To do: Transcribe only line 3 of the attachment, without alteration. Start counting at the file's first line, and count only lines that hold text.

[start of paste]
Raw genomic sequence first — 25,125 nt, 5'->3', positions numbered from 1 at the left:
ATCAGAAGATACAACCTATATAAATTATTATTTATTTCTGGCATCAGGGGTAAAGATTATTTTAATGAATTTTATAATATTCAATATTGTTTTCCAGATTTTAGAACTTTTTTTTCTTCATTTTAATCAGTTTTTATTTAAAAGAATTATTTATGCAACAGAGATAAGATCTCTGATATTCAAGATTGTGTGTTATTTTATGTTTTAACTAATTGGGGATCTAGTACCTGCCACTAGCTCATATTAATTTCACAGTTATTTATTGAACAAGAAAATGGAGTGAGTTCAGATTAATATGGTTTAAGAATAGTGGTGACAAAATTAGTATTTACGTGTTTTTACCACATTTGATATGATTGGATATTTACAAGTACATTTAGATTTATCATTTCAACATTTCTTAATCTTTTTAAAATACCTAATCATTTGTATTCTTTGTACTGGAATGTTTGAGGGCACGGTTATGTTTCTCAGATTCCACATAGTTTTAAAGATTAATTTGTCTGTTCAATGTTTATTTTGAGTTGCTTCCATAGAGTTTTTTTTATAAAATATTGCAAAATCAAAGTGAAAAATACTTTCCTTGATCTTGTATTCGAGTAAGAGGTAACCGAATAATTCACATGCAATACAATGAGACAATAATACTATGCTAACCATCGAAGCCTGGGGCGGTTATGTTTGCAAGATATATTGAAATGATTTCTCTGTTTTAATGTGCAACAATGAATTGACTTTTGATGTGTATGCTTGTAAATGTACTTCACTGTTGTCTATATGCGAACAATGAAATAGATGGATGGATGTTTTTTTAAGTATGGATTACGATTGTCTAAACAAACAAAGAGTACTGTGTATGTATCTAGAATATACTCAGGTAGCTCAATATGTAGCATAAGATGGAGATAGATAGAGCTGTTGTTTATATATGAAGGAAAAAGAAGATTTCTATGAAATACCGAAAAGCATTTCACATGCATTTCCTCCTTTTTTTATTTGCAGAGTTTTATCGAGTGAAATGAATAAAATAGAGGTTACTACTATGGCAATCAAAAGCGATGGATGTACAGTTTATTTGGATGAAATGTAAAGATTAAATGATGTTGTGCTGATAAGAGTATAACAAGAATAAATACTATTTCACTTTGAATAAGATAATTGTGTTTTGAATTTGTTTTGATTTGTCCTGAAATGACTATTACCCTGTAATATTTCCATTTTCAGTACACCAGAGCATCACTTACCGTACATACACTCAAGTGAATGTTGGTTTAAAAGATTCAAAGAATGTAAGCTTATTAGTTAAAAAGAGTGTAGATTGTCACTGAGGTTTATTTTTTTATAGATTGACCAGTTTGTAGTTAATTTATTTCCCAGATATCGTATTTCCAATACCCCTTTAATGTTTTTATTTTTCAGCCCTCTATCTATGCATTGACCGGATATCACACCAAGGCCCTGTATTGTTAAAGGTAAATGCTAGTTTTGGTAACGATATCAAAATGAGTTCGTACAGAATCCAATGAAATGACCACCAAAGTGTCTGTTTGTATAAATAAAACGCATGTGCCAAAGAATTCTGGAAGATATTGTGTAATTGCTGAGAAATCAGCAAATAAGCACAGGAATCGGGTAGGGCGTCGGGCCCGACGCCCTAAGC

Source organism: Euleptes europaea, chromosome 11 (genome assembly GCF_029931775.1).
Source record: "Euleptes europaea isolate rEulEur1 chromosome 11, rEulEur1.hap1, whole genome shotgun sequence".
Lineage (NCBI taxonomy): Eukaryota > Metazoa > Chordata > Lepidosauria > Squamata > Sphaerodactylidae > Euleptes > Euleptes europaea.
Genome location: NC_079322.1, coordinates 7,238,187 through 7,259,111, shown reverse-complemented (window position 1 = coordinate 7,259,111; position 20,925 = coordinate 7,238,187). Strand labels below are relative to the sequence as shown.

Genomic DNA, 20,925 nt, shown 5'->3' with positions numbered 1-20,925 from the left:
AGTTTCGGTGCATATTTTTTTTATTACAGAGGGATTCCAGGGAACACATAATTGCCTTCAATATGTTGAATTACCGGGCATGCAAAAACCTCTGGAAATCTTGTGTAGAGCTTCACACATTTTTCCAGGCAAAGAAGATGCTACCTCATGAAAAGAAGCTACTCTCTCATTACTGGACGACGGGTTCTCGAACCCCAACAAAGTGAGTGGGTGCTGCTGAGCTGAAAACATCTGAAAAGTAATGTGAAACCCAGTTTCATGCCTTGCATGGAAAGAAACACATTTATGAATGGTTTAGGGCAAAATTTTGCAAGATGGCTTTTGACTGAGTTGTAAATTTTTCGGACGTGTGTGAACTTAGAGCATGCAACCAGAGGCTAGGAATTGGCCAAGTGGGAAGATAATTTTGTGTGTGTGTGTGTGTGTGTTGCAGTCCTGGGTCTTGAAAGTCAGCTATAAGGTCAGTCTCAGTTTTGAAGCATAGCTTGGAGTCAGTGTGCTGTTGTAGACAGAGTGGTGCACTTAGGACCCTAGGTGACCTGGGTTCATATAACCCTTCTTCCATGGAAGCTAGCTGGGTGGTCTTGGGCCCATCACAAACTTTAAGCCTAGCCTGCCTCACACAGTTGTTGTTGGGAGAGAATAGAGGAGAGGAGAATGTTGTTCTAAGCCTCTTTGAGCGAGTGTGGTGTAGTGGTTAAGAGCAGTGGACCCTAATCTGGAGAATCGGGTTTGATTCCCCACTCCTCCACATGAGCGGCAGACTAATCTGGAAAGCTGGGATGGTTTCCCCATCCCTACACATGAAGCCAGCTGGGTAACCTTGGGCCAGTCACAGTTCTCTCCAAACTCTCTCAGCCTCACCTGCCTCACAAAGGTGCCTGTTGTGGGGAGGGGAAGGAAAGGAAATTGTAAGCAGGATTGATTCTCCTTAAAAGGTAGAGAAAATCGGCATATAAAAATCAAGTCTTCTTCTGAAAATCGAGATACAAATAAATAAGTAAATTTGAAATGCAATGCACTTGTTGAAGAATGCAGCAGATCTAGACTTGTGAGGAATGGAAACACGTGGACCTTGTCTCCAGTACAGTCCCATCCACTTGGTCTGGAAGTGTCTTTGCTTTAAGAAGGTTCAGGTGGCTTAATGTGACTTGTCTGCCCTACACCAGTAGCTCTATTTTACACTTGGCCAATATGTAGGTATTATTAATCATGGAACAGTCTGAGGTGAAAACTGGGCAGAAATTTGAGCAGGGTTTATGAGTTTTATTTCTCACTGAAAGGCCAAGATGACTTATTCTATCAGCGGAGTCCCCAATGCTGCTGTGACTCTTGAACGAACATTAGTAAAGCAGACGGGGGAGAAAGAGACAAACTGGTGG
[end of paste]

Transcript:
Source organism: Euleptes europaea, chromosome 11 (genome assembly GCF_029931775.1).